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Here's a little command-line utility written in Rust that connects to a Denon AV receiver and sends a command, then receives the response. It's a simple TCP client that takes its command from the first argument.

extern crate encoding;

use std::env;
use std::io::prelude::*;
use std::net::TcpStream;
use encoding::{Encoding, EncoderTrap};
use encoding::all::ASCII;

const HOST: &'static str = "10.21.39.30:23";

fn main() {
    let command = match env::args().nth(1) {
        Some(cmd) => cmd,
        None => {
            let my_name = env::args().nth(0).unwrap();
            panic!("Usage: {} [command]", my_name)
        }
    };
    let mut command_bytes = ASCII.encode(&command, EncoderTrap::Strict).unwrap();
    command_bytes.push('\r' as u8);
    let mut stream = TcpStream::connect(HOST).unwrap();
    stream.write_all(&command_bytes).unwrap();
    let mut response = String::new();
    stream.read_to_string(&mut response).unwrap();
    println!("{}", response);
}

Is there a better way to handle this stuff? My questions are mostly:

  • Is there an alternative to all of these unwrap() calls?
  • It seems better (to me) to add the '\r' to the end of the command, making command_bytes mutable, than to call stream.write() another time. Think so?
  • The response will be ASCII, so stream.read_to_string() seems appropriate. It also seems like a bad idea for a network client to read with no size limits. Any good way to deal with this?
  • Any other structural stuff here that is glaringly bad? I'm starting to understand coding in Rust, I think, but haven't yet developed my own style. Early corrections would be greatly appreciated.
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  • \$\begingroup\$ Hi! Welcome to Code Review. Well done on your first post! \$\endgroup\$ – TheCoffeeCup Nov 7 '15 at 1:27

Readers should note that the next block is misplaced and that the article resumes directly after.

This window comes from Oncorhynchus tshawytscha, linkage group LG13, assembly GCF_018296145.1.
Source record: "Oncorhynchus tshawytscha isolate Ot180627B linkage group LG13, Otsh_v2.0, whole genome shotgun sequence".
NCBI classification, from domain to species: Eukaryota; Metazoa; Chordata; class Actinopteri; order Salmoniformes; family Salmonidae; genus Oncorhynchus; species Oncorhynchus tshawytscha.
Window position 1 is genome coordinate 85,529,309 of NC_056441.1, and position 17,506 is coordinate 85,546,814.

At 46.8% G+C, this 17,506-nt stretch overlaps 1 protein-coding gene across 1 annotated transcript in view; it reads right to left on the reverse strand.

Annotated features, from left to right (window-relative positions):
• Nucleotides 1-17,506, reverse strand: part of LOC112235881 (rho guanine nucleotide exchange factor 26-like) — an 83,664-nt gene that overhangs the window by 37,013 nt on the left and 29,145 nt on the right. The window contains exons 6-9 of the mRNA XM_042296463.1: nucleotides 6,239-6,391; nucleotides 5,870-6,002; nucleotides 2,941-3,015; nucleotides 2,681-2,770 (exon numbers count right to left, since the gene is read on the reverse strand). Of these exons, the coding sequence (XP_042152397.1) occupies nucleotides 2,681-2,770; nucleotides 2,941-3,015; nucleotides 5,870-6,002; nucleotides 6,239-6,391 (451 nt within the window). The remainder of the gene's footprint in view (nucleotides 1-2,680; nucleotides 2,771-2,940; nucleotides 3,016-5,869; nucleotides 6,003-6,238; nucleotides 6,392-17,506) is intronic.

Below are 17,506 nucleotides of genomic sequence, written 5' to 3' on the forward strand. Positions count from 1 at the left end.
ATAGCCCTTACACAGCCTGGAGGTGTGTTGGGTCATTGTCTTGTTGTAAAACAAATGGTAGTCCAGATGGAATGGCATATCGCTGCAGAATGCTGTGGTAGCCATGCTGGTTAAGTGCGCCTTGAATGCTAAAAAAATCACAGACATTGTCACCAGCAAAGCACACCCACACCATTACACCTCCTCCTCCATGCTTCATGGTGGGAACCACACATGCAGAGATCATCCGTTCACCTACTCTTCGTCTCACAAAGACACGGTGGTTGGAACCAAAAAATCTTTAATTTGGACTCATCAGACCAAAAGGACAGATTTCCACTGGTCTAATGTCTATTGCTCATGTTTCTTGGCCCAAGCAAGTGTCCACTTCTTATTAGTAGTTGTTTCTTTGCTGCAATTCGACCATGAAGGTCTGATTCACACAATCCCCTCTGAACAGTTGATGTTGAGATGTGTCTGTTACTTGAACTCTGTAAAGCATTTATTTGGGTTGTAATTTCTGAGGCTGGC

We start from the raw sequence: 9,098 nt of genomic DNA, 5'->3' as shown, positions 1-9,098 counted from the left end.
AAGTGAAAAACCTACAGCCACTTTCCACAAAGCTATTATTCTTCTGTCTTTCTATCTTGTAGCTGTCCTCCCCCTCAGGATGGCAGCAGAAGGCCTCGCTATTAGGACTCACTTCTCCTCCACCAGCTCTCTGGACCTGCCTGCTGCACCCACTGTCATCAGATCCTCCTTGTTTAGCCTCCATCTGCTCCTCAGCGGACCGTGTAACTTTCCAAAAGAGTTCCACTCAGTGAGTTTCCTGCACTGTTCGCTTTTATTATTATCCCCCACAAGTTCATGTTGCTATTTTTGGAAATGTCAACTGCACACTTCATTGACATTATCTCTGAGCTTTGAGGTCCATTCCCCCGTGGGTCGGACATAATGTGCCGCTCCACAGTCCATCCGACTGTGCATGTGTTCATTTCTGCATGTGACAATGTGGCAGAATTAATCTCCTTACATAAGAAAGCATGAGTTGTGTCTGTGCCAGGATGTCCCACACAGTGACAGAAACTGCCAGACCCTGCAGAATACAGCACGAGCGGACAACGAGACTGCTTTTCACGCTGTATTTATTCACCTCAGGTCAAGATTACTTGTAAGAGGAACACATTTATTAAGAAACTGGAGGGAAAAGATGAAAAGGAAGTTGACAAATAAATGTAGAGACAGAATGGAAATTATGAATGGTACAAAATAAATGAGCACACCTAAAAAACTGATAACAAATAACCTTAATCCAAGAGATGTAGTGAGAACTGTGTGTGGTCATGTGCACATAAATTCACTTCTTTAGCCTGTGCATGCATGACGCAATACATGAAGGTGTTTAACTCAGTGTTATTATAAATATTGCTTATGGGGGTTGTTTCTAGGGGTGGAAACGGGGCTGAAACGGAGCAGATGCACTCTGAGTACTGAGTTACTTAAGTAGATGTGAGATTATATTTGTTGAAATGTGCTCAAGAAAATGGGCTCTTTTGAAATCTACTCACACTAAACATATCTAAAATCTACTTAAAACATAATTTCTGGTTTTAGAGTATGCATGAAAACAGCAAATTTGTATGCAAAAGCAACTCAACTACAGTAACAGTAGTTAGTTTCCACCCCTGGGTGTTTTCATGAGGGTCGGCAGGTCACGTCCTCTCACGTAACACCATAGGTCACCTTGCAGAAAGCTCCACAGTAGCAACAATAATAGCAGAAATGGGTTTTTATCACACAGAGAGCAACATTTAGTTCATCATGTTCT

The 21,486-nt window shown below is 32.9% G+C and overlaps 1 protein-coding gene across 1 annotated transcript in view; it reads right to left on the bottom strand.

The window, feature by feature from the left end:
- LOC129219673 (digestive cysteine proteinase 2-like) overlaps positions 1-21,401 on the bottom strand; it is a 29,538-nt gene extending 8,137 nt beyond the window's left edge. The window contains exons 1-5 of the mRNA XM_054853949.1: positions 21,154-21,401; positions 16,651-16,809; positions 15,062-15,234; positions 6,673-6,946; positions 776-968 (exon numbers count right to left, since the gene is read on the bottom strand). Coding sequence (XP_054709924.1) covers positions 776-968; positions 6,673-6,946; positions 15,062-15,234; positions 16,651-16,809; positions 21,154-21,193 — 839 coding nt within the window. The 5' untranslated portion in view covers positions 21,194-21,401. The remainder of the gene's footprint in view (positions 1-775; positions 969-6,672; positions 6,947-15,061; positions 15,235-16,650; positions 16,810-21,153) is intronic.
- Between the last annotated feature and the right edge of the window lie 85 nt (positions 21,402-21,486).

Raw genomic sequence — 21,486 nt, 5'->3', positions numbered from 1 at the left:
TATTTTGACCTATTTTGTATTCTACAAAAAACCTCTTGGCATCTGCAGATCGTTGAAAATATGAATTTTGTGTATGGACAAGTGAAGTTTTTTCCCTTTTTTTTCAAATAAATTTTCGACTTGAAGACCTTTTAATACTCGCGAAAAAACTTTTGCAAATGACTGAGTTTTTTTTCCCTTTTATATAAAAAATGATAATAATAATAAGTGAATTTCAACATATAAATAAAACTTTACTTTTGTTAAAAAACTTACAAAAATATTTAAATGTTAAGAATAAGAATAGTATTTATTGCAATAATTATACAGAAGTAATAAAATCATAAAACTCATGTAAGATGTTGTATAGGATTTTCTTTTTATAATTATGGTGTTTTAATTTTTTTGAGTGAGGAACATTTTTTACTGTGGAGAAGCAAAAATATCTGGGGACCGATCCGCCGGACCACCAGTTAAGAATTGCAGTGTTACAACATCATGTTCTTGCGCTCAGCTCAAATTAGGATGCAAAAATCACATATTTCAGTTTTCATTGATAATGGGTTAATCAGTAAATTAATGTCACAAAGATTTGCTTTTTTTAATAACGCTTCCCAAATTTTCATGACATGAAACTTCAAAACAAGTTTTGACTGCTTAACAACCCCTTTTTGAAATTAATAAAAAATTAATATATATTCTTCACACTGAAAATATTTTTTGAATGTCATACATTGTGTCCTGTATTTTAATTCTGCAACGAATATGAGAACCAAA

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Your code looks pretty great to me, especially for the current size of it. As it grows to do more things, you will probably want to start restructuring things a bit, so I'm looking at from that direction. It also depends a bit on your audience — if this is just a tool for you, then unwrapping is just fine as you will understand what the error message means and how to fix it.

Is there an alternative to all of these unwrap() calls?

Absolutely. Check out The Rust Programming Language's section on error handling. In this case, it's probably simplest to use a Box<Error>, but in a larger program or a library you may want to investigate implementing your own error type. I almost put that version here, but it was so long that it would have been really inappropriate given the current size :-)

It seems better (to me) to add the '\r' to the end of the command, making command_bytes mutable, than to call stream.write() another time. Think so?

I don't think there's going to be a major performance difference between the two, or at least it could be made negligible. When you call write_all, it may actually make multiple write calls. In a way, you are implementing a simple BufWriter. I think it mostly comes down to semantics. In this case, I do like that you add the \r to the command packet, as it allows that logic to all be in one tidy spot.